Of the elections scheduled for this year, two are particularly relevant as indicators of a possible change of cycle. One is the still unscheduled legislative election in Venezuela, where the opposition (assuming it can unite) is in an excellent position to do well in spite of increasing government repression and lack of guarantees that the election will be entirely free and fair.

The other is the presidential election in Argentina, which will not only end the Kirchner era but could also push Peronism — the current government's highly resilient mother ideology — out of power. Will the opposition in both states manage to position themselves as real and credible alternatives to the ruling parties? In coming months, we should keep our eyes on these, the two mothers of all regional elections.

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Preparing a COVID-19 vaccine booster in Huzhou, China.

Hannah Steinkopf-Frank, Anne-Sophie Goninet, Jane Herbelin and Bertrand Hauger

👋 Ciao!*

Welcome to Wednesday, where Brazil's senate backs "crimes against humanity" charges against Jair Bolsonaro, the UN has a grim new climate report and Dune gets a sequel. Meanwhile, German daily Die Welt explores "Xi Jinping Thought," which is now being made part of Chinese schools' curriculum.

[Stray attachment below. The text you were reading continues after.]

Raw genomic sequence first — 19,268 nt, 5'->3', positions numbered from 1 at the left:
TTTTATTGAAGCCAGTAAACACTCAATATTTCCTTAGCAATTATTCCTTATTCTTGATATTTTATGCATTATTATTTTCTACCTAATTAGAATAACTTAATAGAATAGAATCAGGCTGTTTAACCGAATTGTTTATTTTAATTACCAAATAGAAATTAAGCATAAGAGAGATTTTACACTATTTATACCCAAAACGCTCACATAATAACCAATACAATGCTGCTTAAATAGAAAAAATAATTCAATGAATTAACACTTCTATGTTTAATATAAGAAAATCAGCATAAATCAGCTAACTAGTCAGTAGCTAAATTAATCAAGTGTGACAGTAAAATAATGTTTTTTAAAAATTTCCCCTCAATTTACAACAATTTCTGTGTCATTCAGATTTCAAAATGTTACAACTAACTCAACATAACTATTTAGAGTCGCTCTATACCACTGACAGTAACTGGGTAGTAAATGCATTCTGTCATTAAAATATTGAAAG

• Senators back Bolsonaro criminal charges: A Brazilian Senate panel has backed a report that supports charging President Jair Bolsonaro with crimes against humanity, for his alleged responsibility in the country's 600,000-plus COVID-19 deaths.

• Gas crisis in Moldova following Russian retaliation: Moldova, one of Europe's poorest countries, has for the first time challenged Russia's Gazprom following a price increase and failed contract negotiations, purchasing instead from Poland. In response, Russia has threatened to halt sales to the Eastern European country, which has previously acquired all of its gas from Gazprom.

• New UN climate report finds planned emission cuts fall short: The Emissions Gap Report 2021 concludes that country pledges to reduce greenhouse gas emissions aren't large enough to keep the global temperature rise below 1.5 °C degrees this century. The UN Environment Program predicts a 2.7 °C increase, with significant environmental impacts, but there is still hope that longer term net-zero goals will curtail some temperature rise.